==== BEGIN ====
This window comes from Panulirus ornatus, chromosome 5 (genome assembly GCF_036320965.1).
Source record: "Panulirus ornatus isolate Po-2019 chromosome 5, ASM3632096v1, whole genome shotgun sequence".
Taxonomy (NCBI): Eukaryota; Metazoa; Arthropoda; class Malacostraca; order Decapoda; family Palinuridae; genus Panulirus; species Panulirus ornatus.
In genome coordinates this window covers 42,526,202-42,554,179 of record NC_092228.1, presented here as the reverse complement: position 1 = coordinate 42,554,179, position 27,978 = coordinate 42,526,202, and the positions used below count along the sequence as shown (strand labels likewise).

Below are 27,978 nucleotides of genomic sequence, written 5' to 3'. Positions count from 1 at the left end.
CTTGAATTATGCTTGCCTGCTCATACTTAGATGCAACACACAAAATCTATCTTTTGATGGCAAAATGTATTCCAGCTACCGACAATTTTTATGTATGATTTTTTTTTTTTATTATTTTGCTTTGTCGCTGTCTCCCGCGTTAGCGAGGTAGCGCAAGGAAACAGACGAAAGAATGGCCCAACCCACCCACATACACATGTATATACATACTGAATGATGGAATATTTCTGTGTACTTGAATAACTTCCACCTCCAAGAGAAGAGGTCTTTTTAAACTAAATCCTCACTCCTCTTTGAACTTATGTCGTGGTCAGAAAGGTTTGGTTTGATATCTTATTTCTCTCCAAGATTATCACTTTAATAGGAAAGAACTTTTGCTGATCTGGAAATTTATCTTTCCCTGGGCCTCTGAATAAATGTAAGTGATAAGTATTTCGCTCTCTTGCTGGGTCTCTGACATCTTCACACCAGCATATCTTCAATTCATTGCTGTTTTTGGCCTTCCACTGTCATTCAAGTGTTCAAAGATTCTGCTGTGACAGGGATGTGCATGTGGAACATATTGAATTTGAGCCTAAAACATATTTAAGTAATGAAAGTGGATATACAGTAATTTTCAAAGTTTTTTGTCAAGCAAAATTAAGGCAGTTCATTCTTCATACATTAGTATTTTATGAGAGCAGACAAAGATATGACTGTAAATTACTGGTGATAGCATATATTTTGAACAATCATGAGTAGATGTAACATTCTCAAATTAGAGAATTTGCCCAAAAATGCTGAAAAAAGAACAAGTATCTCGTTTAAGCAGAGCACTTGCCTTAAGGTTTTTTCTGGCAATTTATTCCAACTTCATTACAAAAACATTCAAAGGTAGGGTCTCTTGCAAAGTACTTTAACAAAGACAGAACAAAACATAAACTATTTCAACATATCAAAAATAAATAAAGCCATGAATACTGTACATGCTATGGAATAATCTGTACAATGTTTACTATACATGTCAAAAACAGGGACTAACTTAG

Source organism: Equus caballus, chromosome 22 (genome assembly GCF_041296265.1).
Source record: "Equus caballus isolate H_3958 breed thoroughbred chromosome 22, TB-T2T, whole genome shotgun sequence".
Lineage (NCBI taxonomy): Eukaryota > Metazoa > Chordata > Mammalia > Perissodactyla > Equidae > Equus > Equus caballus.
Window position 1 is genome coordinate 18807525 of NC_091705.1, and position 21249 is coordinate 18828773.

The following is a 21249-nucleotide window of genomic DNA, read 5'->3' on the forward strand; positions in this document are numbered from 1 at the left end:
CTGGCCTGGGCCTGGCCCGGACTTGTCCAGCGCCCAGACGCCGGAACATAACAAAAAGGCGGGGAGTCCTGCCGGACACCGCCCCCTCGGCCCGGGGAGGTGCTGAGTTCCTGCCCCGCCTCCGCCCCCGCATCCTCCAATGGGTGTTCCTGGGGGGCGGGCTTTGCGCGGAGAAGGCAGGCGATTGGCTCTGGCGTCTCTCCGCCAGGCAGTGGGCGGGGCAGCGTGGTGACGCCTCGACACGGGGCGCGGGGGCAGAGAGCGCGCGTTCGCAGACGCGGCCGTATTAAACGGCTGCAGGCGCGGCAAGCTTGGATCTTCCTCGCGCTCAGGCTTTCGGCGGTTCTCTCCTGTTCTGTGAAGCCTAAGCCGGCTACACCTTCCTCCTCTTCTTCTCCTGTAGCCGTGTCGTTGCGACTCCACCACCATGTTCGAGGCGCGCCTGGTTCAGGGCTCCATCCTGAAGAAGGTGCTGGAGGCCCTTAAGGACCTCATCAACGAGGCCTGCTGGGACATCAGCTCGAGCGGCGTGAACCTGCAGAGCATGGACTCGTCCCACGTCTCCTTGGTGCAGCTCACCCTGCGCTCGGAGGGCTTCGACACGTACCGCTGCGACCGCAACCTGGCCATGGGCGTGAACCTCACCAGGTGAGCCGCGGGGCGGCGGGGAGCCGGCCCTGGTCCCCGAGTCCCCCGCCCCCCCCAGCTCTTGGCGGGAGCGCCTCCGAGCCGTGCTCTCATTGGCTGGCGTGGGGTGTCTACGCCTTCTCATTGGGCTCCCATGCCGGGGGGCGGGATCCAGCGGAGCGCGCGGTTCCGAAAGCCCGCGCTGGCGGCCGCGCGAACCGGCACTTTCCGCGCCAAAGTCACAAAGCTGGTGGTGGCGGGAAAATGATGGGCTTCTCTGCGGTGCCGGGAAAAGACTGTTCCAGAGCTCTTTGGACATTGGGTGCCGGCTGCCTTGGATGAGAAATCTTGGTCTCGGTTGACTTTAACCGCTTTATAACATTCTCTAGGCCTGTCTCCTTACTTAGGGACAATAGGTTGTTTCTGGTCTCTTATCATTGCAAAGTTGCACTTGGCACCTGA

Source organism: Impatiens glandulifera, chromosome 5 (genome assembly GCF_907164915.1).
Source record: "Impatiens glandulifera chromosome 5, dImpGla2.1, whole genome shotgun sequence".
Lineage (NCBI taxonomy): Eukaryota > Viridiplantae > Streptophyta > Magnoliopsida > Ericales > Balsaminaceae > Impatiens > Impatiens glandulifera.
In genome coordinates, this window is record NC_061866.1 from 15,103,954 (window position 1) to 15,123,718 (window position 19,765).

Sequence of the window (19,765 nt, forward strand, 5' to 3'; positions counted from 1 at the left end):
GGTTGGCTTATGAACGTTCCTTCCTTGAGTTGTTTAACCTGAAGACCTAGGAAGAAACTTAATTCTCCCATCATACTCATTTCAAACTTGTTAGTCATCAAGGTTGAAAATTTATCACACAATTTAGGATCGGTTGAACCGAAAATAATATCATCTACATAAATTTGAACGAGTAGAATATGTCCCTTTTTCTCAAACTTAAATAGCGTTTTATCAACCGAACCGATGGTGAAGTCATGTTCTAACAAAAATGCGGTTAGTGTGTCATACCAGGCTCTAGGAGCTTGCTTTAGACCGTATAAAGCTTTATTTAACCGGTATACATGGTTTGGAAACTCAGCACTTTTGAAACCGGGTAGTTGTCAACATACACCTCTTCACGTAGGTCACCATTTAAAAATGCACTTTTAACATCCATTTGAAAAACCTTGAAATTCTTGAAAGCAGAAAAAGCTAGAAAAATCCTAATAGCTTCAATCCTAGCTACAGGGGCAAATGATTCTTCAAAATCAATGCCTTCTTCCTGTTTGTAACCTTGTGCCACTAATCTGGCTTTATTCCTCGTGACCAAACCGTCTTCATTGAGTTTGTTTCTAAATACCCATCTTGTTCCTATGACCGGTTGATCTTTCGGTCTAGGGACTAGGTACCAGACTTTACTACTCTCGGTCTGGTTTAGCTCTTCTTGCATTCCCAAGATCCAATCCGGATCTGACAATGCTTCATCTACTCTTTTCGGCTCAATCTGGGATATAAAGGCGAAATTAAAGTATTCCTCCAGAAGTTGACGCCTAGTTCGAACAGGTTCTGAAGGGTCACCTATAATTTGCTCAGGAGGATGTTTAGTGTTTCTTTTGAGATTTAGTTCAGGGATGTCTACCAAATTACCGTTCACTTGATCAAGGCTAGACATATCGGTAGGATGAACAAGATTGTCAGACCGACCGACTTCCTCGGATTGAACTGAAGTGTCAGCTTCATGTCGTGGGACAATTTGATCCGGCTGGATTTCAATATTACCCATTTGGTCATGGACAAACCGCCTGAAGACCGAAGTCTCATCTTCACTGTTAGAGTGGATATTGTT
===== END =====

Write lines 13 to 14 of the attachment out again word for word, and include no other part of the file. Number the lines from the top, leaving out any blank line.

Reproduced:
Source organism: Impatiens glandulifera, chromosome 5 (genome assembly GCF_907164915.1).
Source record: "Impatiens glandulifera chromosome 5, dImpGla2.1, whole genome shotgun sequence".